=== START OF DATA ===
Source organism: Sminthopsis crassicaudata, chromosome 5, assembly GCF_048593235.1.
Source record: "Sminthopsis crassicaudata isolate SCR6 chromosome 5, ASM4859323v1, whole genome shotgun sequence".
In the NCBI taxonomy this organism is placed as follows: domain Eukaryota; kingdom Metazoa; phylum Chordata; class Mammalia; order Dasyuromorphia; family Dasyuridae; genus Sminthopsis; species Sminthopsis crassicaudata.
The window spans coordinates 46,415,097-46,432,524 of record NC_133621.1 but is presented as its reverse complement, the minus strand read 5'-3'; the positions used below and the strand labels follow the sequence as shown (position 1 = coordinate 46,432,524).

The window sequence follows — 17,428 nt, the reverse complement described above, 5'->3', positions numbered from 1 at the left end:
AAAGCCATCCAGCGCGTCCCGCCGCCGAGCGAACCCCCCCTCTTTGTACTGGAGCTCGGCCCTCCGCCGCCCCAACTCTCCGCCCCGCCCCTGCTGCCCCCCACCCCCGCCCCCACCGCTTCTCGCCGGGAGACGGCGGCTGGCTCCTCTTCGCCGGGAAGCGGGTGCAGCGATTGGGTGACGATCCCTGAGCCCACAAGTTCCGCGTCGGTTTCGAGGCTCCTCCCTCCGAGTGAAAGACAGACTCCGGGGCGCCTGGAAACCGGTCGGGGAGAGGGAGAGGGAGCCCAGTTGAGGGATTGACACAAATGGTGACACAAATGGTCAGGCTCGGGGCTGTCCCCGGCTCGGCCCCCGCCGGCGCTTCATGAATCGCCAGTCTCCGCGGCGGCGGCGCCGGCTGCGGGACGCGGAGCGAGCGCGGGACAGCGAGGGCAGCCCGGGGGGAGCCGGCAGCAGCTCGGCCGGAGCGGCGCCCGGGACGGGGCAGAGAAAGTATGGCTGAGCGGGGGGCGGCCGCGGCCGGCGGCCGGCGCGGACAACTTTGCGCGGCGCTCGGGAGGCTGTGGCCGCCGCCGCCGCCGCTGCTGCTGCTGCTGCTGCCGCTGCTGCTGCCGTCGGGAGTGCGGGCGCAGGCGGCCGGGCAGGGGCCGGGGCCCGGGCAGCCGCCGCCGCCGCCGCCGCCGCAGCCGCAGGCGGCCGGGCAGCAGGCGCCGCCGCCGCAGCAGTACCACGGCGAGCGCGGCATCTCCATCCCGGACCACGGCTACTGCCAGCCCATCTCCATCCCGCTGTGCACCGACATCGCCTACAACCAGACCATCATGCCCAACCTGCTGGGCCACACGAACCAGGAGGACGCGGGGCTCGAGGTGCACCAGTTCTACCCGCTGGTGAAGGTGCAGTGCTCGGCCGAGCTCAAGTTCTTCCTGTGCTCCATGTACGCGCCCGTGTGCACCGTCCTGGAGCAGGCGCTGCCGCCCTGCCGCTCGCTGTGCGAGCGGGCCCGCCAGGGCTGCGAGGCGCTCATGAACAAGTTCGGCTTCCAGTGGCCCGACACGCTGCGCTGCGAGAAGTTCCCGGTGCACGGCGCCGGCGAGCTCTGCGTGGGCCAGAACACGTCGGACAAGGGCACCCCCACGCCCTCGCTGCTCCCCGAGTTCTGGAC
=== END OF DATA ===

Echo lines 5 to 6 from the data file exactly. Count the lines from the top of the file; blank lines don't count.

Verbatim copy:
The window sequence follows — 17,428 nt, the reverse complement described above, 5'->3', positions numbered from 1 at the left end:
AAAGCCATCCAGCGCGTCCCGCCGCCGAGCGAACCCCCCCTCTTTGTACTGGAGCTCGGCCCTCCGCCGCCCCAACTCTCCGCCCCGCCCCTGCTGCCCCCCACCCCCGCCCCCACCGCTTCTCGCCGGGAGACGGCGGCTGGCTCCTCTTCGCCGGGAAGCGGGTGCAGCGATTGGGTGACGATCCCTGAGCCCACAAGTTCCGCGTCGGTTTCGAGGCTCCTCCCTCCGAGTGAAAGACAGACTCCGGGGCGCCTGGAAACCGGTCGGGGAGAGGGAGAGGGAGCCCAGTTGAGGGATTGACACAAATGGTGACACAAATGGTCAGGCTCGGGGCTGTCCCCGGCTCGGCCCCCGCCGGCGCTTCATGAATCGCCAGTCTCCGCGGCGGCGGCGCCGGCTGCGGGACGCGGAGCGAGCGCGGGACAGCGAGGGCAGCCCGGGGGGAGCCGGCAGCAGCTCGGCCGGAGCGGCGCCCGGGACGGGGCAGAGAAAGTATGGCTGAGCGGGGGGCGGCCGCGGCCGGCGGCCGGCGCGGACAACTTTGCGCGGCGCTCGGGAGGCTGTGGCCGCCGCCGCCGCCGCTGCTGCTGCTGCTGCTGCCGCTGCTGCTGCCGTCGGGAGTGCGGGCGCAGGCGGCCGGGCAGGGGCCGGGGCCCGGGCAGCCGCCGCCGCCGCCGCCGCCGCAGCCGCAGGCGGCCGGGCAGCAGGCGCCGCCGCCGCAGCAGTACCACGGCGAGCGCGGCATCTCCATCCCGGACCACGGCTACTGCCAGCCCATCTCCATCCCGCTGTGCACCGACATCGCCTACAACCAGACCATCATGCCCAACCTGCTGGGCCACACGAACCAGGAGGACGCGGGGCTCGAGGTGCACCAGTTCTACCCGCTGGTGAAGGTGCAGTGCTCGGCCGAGCTCAAGTTCTTCCTGTGCTCCATGTACGCGCCCGTGTGCACCGTCCTGGAGCAGGCGCTGCCGCCCTGCCGCTCGCTGTGCGAGCGGGCCCGCCAGGGCTGCGAGGCGCTCATGAACAAGTTCGGCTTCCAGTGGCCCGACACGCTGCGCTGCGAGAAGTTCCCGGTGCACGGCGCCGGCGAGCTCTGCGTGGGCCAGAACACGTCGGACAAGGGCACCCCCACGCCCTCGCTGCTCCCCGAGTTCTGGAC